International Journal of Food Science and Nutrition

International Journal of Food Science and Nutrition


International Journal of Food Science and Nutrition
International Journal of Food Science and Nutrition
Vol. 2, Issue 2 (2017)

Macro-nutrient composition of vegetarian meals consumed by undergraduate students of Babcock University


Ngozi Elizabeth O, Sanni Silifat A, Adeoye Bolade K, Akinlade Ademola R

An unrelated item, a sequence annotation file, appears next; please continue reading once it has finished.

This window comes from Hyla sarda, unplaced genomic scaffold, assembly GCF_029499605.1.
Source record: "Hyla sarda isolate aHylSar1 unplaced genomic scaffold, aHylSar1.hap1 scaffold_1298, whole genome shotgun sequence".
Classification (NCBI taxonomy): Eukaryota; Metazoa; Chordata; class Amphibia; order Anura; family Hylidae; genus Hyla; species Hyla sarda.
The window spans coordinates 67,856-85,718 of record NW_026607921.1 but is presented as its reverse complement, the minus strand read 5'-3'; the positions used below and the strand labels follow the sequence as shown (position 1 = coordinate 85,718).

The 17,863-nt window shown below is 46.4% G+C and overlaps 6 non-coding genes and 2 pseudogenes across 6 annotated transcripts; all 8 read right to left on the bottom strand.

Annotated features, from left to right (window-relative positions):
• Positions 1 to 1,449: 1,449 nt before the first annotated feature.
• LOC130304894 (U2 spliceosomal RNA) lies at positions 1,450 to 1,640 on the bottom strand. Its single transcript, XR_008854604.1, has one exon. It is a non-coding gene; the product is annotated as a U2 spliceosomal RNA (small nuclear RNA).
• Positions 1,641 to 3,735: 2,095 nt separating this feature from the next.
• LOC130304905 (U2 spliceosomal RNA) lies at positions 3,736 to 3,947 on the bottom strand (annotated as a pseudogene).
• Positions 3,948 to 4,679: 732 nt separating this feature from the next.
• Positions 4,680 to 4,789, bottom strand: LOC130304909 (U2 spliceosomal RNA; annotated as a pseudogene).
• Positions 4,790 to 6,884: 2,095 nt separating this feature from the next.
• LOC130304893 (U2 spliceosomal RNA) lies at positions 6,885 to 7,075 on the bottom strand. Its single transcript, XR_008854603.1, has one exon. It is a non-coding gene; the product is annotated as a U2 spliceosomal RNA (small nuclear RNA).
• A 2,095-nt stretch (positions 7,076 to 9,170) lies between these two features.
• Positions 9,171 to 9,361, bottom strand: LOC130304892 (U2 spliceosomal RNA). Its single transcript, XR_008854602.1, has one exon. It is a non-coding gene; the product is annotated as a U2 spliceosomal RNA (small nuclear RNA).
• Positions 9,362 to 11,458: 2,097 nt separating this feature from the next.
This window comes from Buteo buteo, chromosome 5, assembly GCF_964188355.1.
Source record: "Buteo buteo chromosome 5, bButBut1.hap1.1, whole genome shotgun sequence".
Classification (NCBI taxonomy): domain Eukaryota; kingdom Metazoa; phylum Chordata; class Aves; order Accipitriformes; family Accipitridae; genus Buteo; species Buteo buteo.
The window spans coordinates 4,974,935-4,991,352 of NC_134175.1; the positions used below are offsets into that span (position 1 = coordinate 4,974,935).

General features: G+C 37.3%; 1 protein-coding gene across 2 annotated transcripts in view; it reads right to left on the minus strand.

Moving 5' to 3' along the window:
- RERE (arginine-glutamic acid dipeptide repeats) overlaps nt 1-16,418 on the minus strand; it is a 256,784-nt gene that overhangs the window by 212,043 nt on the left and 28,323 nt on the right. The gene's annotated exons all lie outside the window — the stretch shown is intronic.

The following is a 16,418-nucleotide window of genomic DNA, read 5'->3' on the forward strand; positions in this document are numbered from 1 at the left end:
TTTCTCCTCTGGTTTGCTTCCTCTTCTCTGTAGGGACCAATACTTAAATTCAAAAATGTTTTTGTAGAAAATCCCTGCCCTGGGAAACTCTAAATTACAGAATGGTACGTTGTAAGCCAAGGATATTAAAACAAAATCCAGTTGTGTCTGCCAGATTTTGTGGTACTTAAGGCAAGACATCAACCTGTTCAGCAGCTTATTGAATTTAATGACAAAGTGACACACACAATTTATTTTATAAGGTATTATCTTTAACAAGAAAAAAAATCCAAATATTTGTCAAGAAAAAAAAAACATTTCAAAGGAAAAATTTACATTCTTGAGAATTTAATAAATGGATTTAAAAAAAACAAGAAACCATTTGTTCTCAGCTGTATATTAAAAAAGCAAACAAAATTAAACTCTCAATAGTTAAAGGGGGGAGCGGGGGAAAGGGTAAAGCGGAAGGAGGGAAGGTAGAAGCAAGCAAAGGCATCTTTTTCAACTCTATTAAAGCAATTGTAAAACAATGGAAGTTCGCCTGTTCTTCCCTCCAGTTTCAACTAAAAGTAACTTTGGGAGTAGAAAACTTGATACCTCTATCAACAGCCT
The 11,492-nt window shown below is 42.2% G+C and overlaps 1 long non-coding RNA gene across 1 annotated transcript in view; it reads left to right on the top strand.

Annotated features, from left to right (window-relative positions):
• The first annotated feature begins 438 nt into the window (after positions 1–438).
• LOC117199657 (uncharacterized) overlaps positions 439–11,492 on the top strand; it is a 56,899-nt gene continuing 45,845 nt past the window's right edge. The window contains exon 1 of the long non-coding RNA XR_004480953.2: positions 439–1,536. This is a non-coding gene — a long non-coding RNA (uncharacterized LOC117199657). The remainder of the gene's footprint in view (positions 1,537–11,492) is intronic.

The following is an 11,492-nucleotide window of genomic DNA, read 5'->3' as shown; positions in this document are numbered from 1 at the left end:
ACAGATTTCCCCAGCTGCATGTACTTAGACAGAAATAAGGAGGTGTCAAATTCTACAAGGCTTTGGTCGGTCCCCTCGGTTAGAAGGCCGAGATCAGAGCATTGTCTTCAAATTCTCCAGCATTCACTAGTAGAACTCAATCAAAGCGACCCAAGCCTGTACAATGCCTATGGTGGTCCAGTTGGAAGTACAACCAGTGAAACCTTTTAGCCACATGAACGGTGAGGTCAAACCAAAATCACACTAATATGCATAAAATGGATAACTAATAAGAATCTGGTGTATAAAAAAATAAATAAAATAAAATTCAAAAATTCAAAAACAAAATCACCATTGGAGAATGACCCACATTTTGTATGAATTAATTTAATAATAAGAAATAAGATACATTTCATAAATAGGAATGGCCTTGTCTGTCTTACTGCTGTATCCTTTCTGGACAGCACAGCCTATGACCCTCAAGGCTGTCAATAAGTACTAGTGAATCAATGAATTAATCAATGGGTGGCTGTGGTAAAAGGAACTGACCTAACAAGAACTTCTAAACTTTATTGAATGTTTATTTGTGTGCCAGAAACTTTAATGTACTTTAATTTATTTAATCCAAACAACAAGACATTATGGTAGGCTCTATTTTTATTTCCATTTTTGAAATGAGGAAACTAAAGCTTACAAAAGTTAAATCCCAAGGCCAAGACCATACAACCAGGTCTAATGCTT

Macronutrient composition of meals consumed by young people had been a major concern of nutritionist across the globe, as this has a direct impact on their growth process. However, it becomes more pertinent for young people who are vegetarians which imply that they may have challenges accessing those macronutrients such as protein which are predominantly available in animal products. The study investigated the macronutrient composition of vegetarian meals served undergraduates of Babcock University. The study carried at Babcock University, Ilishan Remo Ogun State, Nigeria utilized a sample of 210 students. Samples of each cooked food served to the students were collected for each meal served during the whole week. Samples were analyzed chemically according to the official methods of analysis described by the Association of Official Analytical Chemist (AOAC, 2005). All analyses were carried out in duplicate. The proximate analyses results of the samples were analyzed statistically by means of SPSS version 16.0 to calculate the mean and standard deviation. ANOVA was used to determine significant differences between variables and Duncan test was used to separate the means. While significant differences were observed in terms of protein between bread, cornflakes, granular and rice and coleslaw. Beans, Oat, Custard, Eba, Fried Yam, Indomie, Jollof Rice, Jollof Spaghetti/Beans, Pap, Pottage, Rice and Beans and Yam were not significantly different. The highest Energy was found in Cornflakes (1567.89±94.35kcal), highest Protein in Rice and Coleslaw (65.36±1.98% and 20.64±2.91mg respectively). The macronutrients intake of the undergraduates was below RDI. When separated by sex, only female undergraduates met 100% and above of their RDI for protein. This low intake of macronutrients by the respondents can be attributed to meals skipping which was found among respondents in this study.
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